Black Fathers and Sons Reading Is the New Norm in Atlanta!

Black boys in Atlanta are reading more because of literacy-based programs like Real Dads Read. I wrote about the organization that runs it, Fathers Incorporated, back in October.

Real Dads Read has since grown now having 71 libraries/learning centers in barber shops and schools around metro Atlanta. The initiative has distributed more than 5000 books helping to ensure Black fathers and sons are reading. 

Fathers Incorporated is now working with the Urban Child Study Center in the College of Education and Human Development at Georgia State University to evaluate program outcomes in Atlanta. A total of 40 fathers will be recruited to participate and sociolinguistic methods and surveys will be used to examine fathers’ experiences within the Real Dad Reads framework. Recruitment will begin in December.

Improving literacy skills is key to the success of Black boys in schools. Particularly those in Special Education programs. Many have deficiencies in reading.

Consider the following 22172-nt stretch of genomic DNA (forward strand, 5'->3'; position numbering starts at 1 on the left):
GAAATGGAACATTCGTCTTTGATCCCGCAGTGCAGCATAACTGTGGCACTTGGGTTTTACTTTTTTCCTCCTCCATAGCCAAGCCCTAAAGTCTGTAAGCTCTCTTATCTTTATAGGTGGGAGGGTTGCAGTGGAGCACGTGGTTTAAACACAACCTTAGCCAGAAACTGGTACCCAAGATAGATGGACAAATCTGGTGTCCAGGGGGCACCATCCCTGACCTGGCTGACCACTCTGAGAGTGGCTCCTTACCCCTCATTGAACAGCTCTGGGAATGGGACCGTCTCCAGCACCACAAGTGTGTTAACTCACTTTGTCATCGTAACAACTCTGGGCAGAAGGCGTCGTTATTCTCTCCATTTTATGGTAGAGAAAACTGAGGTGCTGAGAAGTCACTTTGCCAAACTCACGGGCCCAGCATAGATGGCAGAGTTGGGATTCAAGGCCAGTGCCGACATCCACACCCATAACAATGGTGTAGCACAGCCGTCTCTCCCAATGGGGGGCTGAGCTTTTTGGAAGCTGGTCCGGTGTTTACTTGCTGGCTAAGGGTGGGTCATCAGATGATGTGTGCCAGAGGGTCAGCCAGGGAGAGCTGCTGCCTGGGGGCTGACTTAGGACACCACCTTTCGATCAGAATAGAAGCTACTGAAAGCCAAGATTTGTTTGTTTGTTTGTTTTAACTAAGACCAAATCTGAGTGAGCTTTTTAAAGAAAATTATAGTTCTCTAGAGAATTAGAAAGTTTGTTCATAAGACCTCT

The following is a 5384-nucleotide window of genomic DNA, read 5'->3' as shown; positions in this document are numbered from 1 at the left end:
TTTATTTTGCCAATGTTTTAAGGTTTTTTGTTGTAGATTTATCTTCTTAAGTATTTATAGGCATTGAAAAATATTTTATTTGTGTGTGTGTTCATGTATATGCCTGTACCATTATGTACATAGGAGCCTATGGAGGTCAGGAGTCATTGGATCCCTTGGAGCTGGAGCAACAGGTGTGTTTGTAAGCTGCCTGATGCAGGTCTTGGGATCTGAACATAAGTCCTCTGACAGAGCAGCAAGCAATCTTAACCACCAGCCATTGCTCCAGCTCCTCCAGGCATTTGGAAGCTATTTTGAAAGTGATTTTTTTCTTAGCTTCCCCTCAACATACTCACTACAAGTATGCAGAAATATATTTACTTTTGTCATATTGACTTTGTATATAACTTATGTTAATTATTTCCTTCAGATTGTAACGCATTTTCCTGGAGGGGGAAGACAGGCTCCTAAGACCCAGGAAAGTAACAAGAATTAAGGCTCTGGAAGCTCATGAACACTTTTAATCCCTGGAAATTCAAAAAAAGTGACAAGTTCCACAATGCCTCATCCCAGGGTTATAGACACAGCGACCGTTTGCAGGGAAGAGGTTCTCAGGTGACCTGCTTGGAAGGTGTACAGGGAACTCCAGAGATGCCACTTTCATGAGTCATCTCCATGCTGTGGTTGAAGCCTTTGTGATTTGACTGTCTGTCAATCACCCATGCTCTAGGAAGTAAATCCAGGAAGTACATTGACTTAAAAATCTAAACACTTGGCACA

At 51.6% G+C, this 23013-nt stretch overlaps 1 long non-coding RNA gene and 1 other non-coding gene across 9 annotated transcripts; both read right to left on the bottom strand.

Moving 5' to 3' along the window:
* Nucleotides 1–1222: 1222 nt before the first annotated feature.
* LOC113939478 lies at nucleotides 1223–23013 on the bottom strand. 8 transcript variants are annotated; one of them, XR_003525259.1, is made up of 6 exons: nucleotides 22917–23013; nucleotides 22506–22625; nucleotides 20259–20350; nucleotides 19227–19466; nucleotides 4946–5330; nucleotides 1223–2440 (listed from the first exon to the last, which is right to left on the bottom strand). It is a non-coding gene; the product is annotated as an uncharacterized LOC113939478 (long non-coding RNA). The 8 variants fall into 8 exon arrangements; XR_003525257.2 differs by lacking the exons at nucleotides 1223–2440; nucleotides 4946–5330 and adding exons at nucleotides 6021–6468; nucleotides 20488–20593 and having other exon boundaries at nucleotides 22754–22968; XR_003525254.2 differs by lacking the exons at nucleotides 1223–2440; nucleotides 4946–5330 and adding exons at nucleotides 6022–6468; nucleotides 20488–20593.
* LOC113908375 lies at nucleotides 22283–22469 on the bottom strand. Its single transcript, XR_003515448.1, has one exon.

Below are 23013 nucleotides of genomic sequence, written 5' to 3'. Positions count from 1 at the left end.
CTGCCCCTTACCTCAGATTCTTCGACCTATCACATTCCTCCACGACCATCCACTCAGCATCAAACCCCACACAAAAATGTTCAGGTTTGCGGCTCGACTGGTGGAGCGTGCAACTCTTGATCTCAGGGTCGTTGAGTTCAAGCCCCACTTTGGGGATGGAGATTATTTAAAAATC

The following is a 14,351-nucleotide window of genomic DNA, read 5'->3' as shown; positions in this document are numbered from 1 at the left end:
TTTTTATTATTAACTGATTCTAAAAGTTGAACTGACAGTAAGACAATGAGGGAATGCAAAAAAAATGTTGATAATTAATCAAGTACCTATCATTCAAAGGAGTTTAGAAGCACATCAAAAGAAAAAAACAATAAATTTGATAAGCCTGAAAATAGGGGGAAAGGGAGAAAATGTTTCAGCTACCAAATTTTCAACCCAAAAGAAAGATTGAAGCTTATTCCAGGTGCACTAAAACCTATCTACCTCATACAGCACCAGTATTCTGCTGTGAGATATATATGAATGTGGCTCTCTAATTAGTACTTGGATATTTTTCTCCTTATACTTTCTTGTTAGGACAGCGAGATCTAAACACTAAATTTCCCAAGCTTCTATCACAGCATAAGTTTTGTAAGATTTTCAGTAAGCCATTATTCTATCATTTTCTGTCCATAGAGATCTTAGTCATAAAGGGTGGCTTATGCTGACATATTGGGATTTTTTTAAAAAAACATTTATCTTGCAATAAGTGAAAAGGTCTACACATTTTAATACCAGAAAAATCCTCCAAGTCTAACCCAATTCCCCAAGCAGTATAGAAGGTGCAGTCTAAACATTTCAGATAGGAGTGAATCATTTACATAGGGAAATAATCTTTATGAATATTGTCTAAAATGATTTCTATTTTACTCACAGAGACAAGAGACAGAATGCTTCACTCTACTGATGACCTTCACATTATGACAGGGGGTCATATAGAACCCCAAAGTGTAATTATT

Studies shows that parents reading with their children impacts their language and literacy development. 

Real Dads Read is aimed at supporting elementary and middle school aged children (K-8) and their fathers/male caregivers by:

1) encouraging children to develop a love of reading,

2) improving children’s literacy skills and educational outcomes, and

3) strengthening bonds between fathers/caregivers and their children.

Real Dads Read is supported by the Anne E. Casey Foundation, Literacy For All Fund, Walton Family Foundation (AmbitiousX), United Way of Greater Atlanta, Little Free Libraries, Hachette Book Group, Atlanta Cares and Furthering Fathering.

For tips on engaging fathers, barber shops or Real Dads Read visit www.realdadsread.org, email [email protected], or call 770.804.9800.

WHAT DO YOU THINK?

Jason has worked in education for over 15 years as a teacher, blogger and community advocate. He speaks and writes primarily about the need to improve education for Black boys, particularly increasing the number of Black male educators in schools. In addition to blogging here at EdLanta, Jason is also a featured writer at Education Post.

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